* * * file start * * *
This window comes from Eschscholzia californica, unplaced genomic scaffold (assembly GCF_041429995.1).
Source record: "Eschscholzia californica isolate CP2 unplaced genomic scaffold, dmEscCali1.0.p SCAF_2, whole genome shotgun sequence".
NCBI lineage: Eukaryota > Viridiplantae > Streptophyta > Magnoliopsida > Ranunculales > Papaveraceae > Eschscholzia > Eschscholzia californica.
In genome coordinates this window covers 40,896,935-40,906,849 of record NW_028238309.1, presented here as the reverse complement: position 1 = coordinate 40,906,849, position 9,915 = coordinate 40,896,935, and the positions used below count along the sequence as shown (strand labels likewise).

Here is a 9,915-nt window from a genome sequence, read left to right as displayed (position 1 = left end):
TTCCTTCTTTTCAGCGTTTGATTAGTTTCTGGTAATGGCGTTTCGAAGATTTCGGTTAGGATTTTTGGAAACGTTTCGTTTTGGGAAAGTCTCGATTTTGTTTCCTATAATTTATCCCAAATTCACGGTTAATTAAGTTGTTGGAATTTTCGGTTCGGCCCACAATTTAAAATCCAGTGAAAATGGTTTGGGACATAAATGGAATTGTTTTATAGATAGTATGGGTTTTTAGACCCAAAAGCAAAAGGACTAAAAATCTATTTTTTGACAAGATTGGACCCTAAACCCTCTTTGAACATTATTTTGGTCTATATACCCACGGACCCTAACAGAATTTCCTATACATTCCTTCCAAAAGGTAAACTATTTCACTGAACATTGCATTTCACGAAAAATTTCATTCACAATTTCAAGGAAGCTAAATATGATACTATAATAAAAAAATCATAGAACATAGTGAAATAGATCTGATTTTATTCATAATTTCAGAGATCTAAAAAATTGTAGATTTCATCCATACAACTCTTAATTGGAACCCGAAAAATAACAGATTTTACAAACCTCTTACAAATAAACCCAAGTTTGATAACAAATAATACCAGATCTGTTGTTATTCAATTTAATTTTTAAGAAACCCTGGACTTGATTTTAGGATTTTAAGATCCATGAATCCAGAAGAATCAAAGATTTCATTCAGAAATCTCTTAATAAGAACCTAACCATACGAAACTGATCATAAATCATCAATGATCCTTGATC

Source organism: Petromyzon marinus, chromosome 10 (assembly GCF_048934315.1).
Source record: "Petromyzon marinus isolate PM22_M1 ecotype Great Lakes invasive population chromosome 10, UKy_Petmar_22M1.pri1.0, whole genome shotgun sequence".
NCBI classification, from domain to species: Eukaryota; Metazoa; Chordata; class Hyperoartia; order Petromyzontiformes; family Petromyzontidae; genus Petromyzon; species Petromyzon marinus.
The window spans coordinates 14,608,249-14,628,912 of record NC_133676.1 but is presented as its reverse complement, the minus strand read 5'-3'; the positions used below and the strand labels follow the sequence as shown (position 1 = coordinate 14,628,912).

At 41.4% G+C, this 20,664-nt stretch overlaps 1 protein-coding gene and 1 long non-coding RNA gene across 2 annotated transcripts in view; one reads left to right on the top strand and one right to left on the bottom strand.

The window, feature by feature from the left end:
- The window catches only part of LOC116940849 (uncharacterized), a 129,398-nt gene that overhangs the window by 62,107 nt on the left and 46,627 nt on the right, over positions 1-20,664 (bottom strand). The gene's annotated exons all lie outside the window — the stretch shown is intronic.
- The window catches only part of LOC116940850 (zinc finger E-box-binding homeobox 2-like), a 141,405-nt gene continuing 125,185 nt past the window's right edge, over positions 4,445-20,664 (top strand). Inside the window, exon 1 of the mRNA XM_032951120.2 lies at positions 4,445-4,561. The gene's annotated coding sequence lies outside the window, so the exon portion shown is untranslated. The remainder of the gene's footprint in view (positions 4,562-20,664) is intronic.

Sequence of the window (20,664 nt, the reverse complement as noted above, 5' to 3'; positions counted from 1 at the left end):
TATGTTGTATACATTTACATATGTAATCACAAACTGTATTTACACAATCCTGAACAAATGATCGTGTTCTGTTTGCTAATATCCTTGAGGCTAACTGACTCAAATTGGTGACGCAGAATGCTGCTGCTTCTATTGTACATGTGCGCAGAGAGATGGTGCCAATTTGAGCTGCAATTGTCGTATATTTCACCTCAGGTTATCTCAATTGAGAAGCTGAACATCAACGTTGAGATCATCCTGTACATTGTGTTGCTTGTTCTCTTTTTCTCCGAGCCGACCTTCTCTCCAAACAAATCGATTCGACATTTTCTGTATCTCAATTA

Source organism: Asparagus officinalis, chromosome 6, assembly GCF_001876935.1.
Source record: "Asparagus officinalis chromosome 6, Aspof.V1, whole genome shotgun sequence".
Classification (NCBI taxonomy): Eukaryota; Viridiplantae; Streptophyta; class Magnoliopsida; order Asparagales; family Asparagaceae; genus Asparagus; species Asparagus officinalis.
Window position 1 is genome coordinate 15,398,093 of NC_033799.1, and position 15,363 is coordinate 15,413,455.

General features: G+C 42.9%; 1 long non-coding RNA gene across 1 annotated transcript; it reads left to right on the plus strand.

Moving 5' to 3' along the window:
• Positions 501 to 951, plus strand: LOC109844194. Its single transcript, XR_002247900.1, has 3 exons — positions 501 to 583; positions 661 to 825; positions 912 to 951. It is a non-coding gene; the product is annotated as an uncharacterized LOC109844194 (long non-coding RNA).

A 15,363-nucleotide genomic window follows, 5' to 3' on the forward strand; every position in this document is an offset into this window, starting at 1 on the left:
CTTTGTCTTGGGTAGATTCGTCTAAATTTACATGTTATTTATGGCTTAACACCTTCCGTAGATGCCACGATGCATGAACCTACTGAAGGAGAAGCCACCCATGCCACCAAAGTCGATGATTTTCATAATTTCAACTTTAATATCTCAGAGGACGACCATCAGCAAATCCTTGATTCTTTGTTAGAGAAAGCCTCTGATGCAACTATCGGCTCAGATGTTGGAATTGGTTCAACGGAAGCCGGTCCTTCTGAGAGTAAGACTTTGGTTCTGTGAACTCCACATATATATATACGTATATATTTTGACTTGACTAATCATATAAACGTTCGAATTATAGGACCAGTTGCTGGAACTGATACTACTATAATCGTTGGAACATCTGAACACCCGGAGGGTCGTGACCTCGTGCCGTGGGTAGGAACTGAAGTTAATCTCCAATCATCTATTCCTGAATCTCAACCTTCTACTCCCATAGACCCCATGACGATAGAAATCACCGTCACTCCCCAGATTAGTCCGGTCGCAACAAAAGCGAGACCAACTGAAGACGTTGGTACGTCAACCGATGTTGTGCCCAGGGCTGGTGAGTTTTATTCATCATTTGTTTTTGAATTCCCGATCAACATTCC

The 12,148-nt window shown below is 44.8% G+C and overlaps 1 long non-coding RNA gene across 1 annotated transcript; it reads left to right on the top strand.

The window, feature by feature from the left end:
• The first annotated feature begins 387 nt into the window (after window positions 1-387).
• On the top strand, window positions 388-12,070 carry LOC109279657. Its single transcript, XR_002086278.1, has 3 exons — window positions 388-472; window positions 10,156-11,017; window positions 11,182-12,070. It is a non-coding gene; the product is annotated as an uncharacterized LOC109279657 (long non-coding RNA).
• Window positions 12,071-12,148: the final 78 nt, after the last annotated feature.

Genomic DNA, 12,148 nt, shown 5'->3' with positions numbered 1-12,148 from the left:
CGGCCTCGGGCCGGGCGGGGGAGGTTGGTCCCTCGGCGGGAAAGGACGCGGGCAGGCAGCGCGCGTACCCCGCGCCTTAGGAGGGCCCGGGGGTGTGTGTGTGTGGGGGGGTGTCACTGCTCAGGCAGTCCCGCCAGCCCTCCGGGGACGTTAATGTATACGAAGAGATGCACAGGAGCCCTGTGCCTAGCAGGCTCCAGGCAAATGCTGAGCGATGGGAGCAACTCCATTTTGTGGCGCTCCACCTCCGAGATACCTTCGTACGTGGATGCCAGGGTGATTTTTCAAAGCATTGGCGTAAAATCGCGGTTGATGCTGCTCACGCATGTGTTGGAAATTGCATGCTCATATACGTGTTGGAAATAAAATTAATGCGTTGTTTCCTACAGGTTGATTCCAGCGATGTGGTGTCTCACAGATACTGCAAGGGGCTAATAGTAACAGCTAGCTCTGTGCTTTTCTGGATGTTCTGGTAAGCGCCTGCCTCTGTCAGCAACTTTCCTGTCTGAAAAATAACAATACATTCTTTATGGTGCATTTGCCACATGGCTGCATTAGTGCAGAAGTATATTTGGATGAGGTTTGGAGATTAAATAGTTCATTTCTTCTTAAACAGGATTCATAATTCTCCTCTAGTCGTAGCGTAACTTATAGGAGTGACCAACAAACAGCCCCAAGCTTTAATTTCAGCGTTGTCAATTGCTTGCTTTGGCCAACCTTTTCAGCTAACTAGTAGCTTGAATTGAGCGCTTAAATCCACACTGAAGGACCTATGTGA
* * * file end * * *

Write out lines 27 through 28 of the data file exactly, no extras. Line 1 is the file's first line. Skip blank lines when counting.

The window, feature by feature from the left end:
• The first annotated feature begins 387 nt into the window (after window positions 1-387).